The most obvious examples of Q4 teams in organisations are executive and senior leadership teams.
Each member comes to the team with a responsibility for a different part of the organisation – HR, IT, operations, health and safety, etc.
One of the greatest mistakes I see teams make at this level is treating their team meetings as advocacy sessions for each department. Some teams literally go around the room, hearing from each member about what their department is up to – and then think they’re a team for doing it.
But in this team their primary job is not to represent their department at the senior level. Their job is to be part of the senior team and work out how their specialised skills can contribute to the collective outcome.
They should not be circus performers reporting on their individual act. They should be rugby players discussing how the team can best utilise their various skills and talents.
You wouldn’t send circus clowns to play a game of rugby.
And you certainly wouldn’t send a group of cyclists to perform on the trapeze.
By understanding the type of team you really are, you can determine the optimum team dynamics that are required to fulfil your purpose – your communication requirements, goal setting and reward systems are completely dependent on your team functional identity.
Teams that fall within Q1 and Q2 have a greater emphasis on individual performance. Here, it’s best to give individuals the space and time they need to develop their own skills and knowledge. That’s the way they can maximise their contribution to the team. They will in turn feel good about their contribution and contribute positively to the atmosphere of the work place.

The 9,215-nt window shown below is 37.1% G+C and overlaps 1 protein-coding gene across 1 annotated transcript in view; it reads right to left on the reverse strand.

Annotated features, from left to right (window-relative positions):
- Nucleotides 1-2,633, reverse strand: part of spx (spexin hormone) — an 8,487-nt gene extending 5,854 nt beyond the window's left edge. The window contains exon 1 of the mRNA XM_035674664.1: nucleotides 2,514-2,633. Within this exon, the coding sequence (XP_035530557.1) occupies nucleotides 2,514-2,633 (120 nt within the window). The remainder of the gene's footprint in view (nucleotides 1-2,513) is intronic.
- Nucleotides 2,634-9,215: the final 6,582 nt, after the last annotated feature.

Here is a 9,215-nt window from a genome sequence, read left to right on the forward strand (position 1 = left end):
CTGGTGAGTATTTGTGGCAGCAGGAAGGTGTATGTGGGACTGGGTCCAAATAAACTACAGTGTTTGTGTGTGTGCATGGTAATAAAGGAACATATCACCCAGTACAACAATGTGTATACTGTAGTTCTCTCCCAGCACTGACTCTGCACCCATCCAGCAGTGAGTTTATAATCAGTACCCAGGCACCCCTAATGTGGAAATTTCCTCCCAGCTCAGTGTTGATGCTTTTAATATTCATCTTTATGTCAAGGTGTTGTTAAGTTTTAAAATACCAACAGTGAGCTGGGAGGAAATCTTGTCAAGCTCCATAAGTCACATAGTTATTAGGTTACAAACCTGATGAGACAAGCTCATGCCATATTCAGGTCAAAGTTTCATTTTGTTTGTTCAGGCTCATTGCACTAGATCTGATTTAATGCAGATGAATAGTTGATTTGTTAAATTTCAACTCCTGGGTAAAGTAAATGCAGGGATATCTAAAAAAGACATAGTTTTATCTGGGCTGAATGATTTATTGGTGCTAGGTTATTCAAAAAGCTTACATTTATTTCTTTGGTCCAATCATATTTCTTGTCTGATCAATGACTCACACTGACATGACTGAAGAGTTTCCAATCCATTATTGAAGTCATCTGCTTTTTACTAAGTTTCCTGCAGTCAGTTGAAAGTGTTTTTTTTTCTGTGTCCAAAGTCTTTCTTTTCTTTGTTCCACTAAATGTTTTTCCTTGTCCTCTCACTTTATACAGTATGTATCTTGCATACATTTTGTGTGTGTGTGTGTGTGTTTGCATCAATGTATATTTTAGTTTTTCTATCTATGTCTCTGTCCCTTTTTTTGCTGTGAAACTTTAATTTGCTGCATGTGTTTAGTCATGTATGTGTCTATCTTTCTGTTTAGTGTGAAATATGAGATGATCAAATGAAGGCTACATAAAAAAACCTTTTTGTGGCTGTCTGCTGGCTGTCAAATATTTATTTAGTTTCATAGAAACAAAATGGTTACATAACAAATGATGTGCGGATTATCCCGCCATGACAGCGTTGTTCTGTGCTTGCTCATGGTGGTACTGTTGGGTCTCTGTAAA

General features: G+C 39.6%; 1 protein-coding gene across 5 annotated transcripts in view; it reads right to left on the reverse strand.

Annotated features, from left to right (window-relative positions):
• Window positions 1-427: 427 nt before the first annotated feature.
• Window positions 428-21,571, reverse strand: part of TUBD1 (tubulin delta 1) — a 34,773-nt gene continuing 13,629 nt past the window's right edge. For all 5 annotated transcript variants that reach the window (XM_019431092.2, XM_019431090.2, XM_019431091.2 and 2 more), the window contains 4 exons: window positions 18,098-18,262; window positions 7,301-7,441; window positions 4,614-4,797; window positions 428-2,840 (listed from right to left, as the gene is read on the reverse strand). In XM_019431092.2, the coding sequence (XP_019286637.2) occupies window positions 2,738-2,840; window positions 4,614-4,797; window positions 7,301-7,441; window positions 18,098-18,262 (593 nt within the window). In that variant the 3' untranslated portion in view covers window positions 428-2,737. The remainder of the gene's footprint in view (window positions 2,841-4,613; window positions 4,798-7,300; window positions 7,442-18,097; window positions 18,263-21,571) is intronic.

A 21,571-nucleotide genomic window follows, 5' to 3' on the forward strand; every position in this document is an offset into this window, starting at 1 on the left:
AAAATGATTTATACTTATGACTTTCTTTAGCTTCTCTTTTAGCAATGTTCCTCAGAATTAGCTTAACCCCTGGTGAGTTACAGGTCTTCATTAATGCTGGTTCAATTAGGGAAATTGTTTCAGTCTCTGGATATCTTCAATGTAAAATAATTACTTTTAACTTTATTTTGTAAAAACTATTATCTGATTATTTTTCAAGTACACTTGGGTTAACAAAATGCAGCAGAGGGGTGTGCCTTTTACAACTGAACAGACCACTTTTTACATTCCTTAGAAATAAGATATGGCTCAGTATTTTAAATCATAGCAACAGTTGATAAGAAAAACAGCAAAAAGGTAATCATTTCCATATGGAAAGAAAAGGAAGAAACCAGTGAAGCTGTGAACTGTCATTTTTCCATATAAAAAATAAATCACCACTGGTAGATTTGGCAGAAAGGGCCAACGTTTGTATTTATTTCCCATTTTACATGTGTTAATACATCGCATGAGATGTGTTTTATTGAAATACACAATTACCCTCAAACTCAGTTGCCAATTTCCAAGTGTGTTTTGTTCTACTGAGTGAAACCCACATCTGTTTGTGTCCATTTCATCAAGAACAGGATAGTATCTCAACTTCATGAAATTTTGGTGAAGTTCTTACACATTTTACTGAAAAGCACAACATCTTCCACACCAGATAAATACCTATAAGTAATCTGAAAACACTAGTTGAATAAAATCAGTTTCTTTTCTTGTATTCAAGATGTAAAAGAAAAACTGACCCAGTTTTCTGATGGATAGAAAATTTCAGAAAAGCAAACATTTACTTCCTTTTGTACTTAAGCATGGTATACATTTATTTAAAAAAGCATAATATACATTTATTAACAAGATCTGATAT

Because of the low levels of interdependency, these types of teams don’t need to spend as much time in meetings, discussing the work they are doing. Their time is best spent actually performing the work.
Goals and rewards within these teams should be based on individual performance.
Individual performance first, team second.
Teams that fall within Q2 and Q3 have a greater emphasis on working together. The interdependent nature of the work means they will have to spend more time working and communicating with each other – to ensure the points at which their work is mutually reliant is smooth, efficient and optimal.
Goals and rewards in these team types should be based on collective performance.
Team first, individual second.
Less Circus, More Rugby
One of the most common maladies I hear among teams is that of ‘silo behaviour.’
Silo behaviour is fine when an individual, team or department does not rely on interactions with others to execute. But that’s rarely the case.
When a team is operating like a circus when they should be operating more like a rugby team – that’s silo behaviour and you’ve got a problem.
We can eliminate silo behaviour by exploring the type of team we are, compared with the type of team we need to be. We can assess the way we communicate, set goals and issue rewards to ensure they meet the requirements of our true team identity.